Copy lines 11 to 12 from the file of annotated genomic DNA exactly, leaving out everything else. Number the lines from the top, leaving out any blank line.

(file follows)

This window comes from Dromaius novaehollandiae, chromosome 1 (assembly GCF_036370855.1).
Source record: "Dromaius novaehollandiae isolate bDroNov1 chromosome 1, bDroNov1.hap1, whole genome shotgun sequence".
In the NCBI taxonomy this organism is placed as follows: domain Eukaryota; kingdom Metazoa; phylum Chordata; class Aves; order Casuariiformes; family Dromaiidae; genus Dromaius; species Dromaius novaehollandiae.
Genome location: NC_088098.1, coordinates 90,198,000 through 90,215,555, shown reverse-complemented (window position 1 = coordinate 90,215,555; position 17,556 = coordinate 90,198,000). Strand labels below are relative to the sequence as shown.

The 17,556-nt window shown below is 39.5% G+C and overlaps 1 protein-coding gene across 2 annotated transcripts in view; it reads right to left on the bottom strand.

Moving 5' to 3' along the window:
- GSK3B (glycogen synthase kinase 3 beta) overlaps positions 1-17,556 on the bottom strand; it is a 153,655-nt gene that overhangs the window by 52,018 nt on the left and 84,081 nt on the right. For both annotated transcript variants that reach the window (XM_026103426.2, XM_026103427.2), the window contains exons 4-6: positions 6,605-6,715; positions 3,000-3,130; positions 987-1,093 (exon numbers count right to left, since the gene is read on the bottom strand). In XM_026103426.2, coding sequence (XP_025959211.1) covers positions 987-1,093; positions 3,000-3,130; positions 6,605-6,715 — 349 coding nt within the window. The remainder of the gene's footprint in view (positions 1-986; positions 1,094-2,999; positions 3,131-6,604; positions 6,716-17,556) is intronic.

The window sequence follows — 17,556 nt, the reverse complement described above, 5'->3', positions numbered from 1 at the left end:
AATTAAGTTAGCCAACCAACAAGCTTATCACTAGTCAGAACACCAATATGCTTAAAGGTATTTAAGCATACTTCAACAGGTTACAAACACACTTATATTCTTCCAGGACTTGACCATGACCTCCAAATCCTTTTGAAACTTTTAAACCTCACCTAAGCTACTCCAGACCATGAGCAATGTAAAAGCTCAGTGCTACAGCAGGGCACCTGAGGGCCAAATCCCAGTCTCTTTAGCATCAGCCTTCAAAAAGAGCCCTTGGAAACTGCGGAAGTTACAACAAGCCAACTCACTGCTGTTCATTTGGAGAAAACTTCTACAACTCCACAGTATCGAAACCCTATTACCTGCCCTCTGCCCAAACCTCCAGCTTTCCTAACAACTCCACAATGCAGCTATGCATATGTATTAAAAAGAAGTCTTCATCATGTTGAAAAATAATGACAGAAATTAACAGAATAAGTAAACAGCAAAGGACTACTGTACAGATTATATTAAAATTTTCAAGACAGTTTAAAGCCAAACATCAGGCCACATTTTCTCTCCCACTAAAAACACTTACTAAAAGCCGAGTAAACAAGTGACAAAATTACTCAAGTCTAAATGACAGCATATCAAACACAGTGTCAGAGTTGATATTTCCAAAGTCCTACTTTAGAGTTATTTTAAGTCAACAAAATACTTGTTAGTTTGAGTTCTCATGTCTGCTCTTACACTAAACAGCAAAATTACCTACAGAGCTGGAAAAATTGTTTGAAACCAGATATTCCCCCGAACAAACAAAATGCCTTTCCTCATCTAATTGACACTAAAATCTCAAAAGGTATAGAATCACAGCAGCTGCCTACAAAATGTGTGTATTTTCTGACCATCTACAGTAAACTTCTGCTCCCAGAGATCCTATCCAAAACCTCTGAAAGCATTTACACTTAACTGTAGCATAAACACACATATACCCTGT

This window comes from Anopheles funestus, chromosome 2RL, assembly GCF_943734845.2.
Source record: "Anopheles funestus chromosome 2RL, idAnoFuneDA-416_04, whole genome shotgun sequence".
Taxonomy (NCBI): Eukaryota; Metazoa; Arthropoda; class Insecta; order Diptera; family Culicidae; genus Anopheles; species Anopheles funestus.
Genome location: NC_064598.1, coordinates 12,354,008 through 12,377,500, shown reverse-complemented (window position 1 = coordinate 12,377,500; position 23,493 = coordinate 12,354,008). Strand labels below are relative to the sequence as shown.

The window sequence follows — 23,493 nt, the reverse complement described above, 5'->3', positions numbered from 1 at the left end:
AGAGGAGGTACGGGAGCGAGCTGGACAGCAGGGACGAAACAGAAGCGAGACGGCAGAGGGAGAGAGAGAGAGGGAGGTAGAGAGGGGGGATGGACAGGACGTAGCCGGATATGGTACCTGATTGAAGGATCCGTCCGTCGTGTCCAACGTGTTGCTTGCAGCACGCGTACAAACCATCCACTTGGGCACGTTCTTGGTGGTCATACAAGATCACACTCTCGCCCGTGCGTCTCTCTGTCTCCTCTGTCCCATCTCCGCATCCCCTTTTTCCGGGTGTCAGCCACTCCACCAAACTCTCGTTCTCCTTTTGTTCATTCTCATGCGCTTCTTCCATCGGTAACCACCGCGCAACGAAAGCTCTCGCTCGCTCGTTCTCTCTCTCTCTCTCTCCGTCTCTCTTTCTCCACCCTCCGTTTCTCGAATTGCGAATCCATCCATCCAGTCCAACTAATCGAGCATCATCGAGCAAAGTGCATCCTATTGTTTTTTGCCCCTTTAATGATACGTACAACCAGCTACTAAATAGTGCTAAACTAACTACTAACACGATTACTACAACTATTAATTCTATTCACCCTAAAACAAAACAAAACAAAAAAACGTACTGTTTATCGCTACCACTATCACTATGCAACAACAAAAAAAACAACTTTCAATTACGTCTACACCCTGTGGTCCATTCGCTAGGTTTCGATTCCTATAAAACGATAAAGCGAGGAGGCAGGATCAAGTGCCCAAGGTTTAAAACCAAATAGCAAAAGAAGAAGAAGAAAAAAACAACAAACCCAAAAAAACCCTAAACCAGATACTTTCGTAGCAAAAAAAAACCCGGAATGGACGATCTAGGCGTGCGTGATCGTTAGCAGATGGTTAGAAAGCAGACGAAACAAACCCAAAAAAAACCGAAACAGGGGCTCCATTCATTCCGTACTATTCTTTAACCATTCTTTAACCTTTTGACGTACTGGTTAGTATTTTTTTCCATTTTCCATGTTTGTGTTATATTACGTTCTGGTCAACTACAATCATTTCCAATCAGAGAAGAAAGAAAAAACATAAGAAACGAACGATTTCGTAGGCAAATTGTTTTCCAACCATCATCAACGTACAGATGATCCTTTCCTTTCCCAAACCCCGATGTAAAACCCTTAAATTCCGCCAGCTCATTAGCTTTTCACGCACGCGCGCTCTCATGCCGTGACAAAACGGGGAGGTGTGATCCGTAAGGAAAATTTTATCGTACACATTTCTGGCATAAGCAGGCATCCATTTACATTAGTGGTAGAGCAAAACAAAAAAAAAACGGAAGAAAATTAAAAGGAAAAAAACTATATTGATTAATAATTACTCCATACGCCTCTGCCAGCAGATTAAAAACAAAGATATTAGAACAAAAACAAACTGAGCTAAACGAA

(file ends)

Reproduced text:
Source record: "Anopheles funestus chromosome 2RL, idAnoFuneDA-416_04, whole genome shotgun sequence".
Taxonomy (NCBI): Eukaryota; Metazoa; Arthropoda; class Insecta; order Diptera; family Culicidae; genus Anopheles; species Anopheles funestus.